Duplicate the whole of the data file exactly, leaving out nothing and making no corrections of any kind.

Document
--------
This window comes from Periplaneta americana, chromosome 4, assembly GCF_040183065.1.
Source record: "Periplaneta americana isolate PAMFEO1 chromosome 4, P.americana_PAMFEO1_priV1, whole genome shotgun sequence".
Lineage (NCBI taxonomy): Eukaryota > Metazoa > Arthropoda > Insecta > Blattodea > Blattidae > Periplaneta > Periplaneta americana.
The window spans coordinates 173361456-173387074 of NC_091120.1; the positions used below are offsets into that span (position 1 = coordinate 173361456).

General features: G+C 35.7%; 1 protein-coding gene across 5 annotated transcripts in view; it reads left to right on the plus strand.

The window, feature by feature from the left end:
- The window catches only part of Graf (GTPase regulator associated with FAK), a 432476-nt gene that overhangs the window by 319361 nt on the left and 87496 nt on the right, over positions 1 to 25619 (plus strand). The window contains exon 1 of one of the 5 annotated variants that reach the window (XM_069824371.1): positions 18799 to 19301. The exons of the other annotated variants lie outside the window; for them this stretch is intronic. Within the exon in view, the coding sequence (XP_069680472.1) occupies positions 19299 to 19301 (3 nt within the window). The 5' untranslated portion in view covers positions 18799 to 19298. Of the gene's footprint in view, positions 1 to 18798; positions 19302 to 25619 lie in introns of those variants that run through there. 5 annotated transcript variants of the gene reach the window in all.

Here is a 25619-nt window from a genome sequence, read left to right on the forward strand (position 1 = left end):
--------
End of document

This window comes from Periplaneta americana, chromosome 4, assembly GCF_040183065.1.
Source record: "Periplaneta americana isolate PAMFEO1 chromosome 4, P.americana_PAMFEO1_priV1, whole genome shotgun sequence".
Lineage (NCBI taxonomy): Eukaryota > Metazoa > Arthropoda > Insecta > Blattodea > Blattidae > Periplaneta > Periplaneta americana.
The window spans coordinates 173361456-173387074 of NC_091120.1; the positions used below are offsets into that span (position 1 = coordinate 173361456).

General features: G+C 35.7%; 1 protein-coding gene across 5 annotated transcripts in view; it reads left to right on the plus strand.

The window, feature by feature from the left end:
- The window catches only part of Graf (GTPase regulator associated with FAK), a 432476-nt gene that overhangs the window by 319361 nt on the left and 87496 nt on the right, over positions 1 to 25619 (plus strand). The window contains exon 1 of one of the 5 annotated variants that reach the window (XM_069824371.1): positions 18799 to 19301. The exons of the other annotated variants lie outside the window; for them this stretch is intronic. Within the exon in view, the coding sequence (XP_069680472.1) occupies positions 19299 to 19301 (3 nt within the window). The 5' untranslated portion in view covers positions 18799 to 19298. Of the gene's footprint in view, positions 1 to 18798; positions 19302 to 25619 lie in introns of those variants that run through there. 5 annotated transcript variants of the gene reach the window in all.

Here is a 25619-nt window from a genome sequence, read left to right on the forward strand (position 1 = left end):